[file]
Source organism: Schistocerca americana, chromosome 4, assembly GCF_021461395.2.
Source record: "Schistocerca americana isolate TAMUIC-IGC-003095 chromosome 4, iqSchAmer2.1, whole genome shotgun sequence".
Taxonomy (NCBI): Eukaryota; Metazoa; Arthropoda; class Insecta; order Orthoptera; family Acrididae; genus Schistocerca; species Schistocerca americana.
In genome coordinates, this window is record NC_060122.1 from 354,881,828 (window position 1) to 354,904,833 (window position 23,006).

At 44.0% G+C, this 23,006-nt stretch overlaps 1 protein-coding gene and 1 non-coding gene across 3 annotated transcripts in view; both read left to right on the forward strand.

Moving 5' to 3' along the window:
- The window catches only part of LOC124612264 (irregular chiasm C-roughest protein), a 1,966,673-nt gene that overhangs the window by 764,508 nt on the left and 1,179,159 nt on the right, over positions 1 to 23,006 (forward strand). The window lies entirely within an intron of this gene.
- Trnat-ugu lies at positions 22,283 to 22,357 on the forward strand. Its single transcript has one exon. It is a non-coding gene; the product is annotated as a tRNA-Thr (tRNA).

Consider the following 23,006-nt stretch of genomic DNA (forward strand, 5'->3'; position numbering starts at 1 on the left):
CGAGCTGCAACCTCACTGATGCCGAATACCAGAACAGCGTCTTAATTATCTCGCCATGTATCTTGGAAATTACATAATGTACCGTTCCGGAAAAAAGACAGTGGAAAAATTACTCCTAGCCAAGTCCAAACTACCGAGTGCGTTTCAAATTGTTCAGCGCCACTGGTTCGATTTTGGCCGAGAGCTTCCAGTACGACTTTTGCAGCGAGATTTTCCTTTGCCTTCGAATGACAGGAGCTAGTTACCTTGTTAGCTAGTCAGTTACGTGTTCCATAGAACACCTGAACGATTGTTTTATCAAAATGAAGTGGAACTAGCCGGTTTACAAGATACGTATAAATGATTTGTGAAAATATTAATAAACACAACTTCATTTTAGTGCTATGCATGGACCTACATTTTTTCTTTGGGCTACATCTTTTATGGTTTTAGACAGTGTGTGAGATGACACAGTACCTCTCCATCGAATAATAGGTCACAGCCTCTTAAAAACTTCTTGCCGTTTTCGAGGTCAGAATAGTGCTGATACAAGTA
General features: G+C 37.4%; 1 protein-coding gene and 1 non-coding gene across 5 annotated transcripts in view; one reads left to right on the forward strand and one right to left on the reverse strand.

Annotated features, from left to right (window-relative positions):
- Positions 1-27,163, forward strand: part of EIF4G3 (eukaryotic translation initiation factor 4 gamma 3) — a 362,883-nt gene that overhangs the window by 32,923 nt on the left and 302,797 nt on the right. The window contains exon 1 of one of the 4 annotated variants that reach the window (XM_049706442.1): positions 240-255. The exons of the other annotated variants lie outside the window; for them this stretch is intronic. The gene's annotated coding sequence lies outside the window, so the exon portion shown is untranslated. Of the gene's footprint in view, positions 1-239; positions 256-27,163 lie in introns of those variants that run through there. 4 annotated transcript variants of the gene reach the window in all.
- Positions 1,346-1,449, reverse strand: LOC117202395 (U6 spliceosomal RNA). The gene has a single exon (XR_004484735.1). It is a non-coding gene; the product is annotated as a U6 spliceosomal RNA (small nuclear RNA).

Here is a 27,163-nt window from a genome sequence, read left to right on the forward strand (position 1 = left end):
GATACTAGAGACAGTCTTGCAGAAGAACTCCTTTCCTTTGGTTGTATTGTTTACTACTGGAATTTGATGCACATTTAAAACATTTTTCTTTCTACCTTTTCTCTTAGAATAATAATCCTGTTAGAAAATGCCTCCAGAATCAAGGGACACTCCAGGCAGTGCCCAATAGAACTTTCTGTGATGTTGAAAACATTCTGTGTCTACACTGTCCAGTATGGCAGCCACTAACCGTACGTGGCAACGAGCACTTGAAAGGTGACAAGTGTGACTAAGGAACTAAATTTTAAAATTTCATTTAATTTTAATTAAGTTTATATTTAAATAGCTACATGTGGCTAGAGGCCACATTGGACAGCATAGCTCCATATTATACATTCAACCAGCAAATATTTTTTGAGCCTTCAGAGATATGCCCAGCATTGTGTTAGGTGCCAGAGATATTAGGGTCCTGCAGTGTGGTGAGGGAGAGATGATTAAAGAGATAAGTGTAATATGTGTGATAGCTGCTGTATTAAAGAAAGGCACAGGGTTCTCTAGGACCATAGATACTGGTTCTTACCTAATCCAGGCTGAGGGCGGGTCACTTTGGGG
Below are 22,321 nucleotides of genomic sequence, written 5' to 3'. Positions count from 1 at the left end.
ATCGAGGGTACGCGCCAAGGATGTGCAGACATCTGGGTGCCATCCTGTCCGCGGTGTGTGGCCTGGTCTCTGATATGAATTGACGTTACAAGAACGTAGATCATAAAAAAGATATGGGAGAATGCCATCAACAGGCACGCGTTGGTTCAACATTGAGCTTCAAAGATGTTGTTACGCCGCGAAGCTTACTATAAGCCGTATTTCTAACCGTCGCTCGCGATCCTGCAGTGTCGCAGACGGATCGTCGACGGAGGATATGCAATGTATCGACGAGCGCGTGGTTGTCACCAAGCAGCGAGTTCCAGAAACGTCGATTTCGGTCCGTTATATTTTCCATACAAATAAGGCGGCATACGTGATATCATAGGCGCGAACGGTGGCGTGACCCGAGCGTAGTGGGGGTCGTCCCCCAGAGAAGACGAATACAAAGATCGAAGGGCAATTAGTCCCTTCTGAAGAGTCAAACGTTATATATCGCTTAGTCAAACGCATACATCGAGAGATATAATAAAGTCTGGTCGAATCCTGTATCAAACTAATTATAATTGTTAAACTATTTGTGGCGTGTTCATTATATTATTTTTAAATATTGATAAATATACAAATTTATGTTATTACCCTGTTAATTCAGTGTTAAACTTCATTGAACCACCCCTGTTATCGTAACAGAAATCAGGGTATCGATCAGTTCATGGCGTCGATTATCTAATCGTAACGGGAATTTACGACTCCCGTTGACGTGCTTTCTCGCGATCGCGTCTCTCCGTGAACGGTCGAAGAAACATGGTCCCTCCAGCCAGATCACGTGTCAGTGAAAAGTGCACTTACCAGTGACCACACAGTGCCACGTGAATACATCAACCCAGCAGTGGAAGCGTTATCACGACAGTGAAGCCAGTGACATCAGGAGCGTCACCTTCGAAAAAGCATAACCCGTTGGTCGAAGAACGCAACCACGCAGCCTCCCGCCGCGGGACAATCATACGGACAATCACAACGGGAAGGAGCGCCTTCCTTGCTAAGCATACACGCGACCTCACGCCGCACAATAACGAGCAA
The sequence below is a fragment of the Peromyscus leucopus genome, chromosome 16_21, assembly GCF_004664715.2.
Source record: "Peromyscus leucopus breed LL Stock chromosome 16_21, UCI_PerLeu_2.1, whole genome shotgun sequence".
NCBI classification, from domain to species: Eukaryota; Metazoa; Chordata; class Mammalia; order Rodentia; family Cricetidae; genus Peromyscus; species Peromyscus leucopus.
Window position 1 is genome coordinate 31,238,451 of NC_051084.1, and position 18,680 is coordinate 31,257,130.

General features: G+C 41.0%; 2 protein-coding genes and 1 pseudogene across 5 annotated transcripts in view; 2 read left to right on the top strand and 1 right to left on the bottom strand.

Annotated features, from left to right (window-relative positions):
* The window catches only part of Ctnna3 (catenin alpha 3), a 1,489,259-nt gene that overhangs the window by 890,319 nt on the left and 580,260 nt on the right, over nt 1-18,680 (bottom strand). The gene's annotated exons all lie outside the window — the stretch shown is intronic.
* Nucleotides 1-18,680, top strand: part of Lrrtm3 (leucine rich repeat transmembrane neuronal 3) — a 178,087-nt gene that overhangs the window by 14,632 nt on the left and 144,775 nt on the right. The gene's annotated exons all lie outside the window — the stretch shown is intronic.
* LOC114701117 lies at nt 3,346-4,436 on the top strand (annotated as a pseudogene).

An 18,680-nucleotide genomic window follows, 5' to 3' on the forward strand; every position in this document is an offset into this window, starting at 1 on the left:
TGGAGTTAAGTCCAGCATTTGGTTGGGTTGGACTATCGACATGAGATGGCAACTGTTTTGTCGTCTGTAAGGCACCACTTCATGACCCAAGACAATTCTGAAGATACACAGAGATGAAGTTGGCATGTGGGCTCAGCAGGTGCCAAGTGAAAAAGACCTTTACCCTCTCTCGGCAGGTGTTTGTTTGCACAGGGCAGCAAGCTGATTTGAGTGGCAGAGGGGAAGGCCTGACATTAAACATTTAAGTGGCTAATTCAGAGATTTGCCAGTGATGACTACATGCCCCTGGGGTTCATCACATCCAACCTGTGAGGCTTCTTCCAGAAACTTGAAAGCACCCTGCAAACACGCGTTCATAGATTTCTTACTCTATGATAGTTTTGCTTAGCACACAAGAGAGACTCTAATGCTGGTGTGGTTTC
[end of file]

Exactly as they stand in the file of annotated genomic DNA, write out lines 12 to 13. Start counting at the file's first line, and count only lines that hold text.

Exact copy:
Annotated features, from left to right (window-relative positions):
- Positions 1-27,163, forward strand: part of EIF4G3 (eukaryotic translation initiation factor 4 gamma 3) — a 362,883-nt gene that overhangs the window by 32,923 nt on the left and 302,797 nt on the right. The window contains exon 1 of one of the 4 annotated variants that reach the window (XM_049706442.1): positions 240-255. The exons of the other annotated variants lie outside the window; for them this stretch is intronic. The gene's annotated coding sequence lies outside the window, so the exon portion shown is untranslated. Of the gene's footprint in view, positions 1-239; positions 256-27,163 lie in introns of those variants that run through there. 4 annotated transcript variants of the gene reach the window in all.